ABM Industries (NYSE:ABM), formerly named American Building Maintenance, is the largest publicly traded company in its field. They do contract janitorial, landscaping, parking, security, air conditioning, engineering and elevator services for customers throughout the United States and parts of Canada. FY 2007 sales [ended Oct. 2007] were an all-time record $2.8378 MM. First quarter revenues, bolstered by a November acquisition, surged from $703.5 MM to $922.6 MM year-over-year. Apples-to-apples revenues were up 4.2%.
Sales per share have grown each year since 1994. Estimated FY 2008 revenues are about $3.8 billion reflecting their recent purchase of OneSource.
ABM’s dividend has been increased in each year since 1995. The current yield is 2.27% and is a well covered 39.37% payout ratio.
EPS have grown each year since 2003 and profit margins look set to expand again after sitting at lower than historical levels over the past few years. Consensus estimates for FY 2008 are centered on $1.27 with projections of $1.55 or better for FY 2009.
At today’s quote of $21.92 ABM shares trade at < 17 times calendar year estimates versus a 10-year median P/E of 19 and the last 5-year’s average multiple of 21.4x.
ABM is now at just 13.7 times 2009 projections.
As of March 31, 2008 some large, value-oriented holders included:
- Franklin Resources …………..7.89%
- Bank of America …………….7.30%
- Kayne Anderson Rudnick .…..7.17%
- Wells Fargo ………………….6.66%
- Barclays Global Inv………….4.42%
- Fisher Inv…………………….3.89%
Even 18 times the $1.57 FY 2009 estimate leads me to a $28.26 target price over the next 19 months. That’s 28.9% above today’s close plus about 3.4% in yield for a total return of over 32% on this low volatility stock.
Is my target price achievable? Sure. ABM shares hit a 2007 high of $31.20 last June and fundamentals look much better now and for the future.
The absolute low prices touched in 2007 and 2008 were $19 and $18.10 even during the extraordinary sell-offs that took place.
ABM seems relatively immune to recessionary concerns as it’s hard to postpone cleaning and maintenance services. Prior periods of recession have actually seen increased revenues as more businesses made the choice to outsource these functions.
For option savvy investors:
Here’s a low-risk way to play ABM for the period out to January 2009.
On expiration date (Jan. 20, 2009)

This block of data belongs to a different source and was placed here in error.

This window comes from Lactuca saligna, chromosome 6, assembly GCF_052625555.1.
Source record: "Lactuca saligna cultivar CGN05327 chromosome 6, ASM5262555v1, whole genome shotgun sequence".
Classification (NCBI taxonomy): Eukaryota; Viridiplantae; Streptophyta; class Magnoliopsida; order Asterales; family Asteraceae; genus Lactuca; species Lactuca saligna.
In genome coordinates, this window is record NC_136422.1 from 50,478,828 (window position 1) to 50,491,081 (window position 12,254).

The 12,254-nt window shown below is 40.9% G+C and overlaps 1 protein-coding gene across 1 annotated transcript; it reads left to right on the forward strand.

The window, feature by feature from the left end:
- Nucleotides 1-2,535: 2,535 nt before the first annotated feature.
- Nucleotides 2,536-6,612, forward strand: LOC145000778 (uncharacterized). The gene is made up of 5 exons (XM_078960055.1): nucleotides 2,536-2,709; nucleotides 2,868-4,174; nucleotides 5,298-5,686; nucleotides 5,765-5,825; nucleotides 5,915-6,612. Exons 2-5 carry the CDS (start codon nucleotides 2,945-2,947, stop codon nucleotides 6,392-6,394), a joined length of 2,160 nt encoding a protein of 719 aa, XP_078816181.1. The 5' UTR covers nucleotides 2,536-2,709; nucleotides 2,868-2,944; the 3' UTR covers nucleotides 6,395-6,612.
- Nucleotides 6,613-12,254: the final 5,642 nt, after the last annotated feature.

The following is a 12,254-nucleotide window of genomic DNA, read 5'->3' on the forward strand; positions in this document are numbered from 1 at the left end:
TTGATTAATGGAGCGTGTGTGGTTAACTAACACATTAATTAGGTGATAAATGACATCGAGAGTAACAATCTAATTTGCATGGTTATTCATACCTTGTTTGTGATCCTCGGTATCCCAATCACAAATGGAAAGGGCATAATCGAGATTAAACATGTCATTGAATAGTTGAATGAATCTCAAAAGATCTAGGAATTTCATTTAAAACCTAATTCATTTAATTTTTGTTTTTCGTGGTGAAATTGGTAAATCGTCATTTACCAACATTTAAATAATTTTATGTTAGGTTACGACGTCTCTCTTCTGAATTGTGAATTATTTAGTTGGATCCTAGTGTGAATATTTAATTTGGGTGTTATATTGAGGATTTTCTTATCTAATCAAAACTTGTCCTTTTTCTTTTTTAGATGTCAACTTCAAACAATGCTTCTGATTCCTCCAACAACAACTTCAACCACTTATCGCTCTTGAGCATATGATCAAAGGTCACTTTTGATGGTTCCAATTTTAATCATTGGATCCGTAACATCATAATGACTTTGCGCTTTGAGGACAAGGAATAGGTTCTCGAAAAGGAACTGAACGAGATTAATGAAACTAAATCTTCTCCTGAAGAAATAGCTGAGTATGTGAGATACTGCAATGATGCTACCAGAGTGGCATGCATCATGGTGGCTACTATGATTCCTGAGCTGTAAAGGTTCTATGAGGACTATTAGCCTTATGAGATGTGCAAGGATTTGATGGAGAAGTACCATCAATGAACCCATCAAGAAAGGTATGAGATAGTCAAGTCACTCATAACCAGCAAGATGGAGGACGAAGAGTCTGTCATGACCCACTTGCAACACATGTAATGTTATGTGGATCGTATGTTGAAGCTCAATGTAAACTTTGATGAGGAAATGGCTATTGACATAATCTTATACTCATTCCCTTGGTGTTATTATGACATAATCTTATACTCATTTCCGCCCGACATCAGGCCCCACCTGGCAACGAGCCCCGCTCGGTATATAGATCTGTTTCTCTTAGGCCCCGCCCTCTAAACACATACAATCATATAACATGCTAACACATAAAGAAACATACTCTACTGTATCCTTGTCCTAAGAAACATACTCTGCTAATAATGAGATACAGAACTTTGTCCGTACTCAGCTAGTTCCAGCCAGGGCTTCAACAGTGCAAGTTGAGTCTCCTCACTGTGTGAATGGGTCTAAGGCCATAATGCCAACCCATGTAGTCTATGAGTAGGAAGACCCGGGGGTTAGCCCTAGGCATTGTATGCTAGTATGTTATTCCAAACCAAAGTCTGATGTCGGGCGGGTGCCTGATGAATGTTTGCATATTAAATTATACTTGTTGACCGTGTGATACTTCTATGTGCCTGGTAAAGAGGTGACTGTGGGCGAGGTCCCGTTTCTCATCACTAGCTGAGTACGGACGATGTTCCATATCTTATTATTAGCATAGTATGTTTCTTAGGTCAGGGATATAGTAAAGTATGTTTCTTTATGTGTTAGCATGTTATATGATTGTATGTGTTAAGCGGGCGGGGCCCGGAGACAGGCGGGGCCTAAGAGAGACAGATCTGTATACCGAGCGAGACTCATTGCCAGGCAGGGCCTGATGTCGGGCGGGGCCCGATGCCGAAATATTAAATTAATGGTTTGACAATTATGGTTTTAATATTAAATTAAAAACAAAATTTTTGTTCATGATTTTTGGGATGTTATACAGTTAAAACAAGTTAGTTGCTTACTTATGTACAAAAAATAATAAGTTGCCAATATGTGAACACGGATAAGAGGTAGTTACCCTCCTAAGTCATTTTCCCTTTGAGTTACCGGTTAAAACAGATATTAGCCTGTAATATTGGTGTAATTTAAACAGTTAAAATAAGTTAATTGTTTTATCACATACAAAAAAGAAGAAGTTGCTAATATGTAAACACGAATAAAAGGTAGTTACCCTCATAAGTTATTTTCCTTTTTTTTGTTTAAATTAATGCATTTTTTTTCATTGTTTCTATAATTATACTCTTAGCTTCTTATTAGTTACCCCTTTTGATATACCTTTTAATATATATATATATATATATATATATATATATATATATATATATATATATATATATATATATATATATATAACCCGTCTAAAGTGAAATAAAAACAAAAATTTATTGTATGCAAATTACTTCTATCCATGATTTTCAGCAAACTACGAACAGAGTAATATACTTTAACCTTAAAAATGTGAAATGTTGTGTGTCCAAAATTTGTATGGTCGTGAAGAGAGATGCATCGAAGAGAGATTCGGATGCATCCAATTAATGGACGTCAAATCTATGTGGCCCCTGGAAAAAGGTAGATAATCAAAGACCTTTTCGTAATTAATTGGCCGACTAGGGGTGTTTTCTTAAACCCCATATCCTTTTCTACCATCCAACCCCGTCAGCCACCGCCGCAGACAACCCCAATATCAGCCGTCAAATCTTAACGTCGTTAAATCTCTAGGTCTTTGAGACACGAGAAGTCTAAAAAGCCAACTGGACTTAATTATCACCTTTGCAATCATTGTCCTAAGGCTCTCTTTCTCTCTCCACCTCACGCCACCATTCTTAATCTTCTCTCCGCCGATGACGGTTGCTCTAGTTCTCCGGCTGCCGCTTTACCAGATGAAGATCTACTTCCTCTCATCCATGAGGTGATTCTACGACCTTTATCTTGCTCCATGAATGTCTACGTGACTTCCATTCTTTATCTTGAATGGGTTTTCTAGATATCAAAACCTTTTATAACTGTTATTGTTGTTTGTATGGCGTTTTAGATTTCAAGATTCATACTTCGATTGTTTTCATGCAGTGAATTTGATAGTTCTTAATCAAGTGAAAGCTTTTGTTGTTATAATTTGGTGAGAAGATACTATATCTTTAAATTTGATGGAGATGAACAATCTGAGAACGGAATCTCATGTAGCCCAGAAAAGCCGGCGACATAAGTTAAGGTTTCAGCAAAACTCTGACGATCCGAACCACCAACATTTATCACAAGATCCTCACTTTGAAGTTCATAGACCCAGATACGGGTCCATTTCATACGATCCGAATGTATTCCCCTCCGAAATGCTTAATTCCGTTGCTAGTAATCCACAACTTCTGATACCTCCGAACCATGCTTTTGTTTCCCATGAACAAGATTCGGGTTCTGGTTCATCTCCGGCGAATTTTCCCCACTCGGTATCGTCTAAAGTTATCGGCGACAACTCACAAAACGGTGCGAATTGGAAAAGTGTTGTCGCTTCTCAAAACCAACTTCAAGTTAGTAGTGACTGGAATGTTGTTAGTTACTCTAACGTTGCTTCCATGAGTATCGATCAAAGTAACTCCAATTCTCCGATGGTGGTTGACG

- If ABM is at least $22.50 /share (up 2.7% from today’s price):
- Your Calls will be exercised. You will sell your shares for $22,500.
- Your Puts will expire worthless (a good thing for you as a seller).
- You will have no shares and no options left.
- You will have $22,500 for your $17,520 outlay.
- You will have collected two quarterly dividends totaling $250.
That’s a net profit of $5,230 or 29.8% cash-on-cash over the 8.5 months of the trade.
That 29.8% return is on a stock that only needed to be up < 3% from your starting price.
Here’s the return if the shares are unchanged at expiration date:
If ABM stays right at $21.92 /share:
- Your $22.50 Calls will expire worthless.
- Your $20 Puts will expire worthless.
- You will still own 1000 shares of ABM worth $21,920.
- You would have collected $250 in dividends as in the first example.
- You can sell your shares for $21,920 and you’re done.
Your sale plus the dividends gives you $22,170 on a $17,520 net outlay.
That’s a net gain of $4,650 or 26.5% cash-on-cash over the 8.5 months of the trade.
That 26.5% return is on shares that did not move up or down.
What’s your break-even point?
- On the shares you own it would be $21.92 less the call premium of $2.45 = $19.47 /share.
- On the puts you sold it would be the $20 strike price less the put premium of $1.90 = $18.10 /share.
The worst case scenario risk is to own 2000 shares of ABM at an average net cost of $18.79 /share. Thus, even if ABM declines by up to 14.2%, I would not be losing money.
That cost basis would be < 14x this year’s estimate and very close to the absolute low of the 2007-2008 period. At that price I’m quite willing to double up my share count.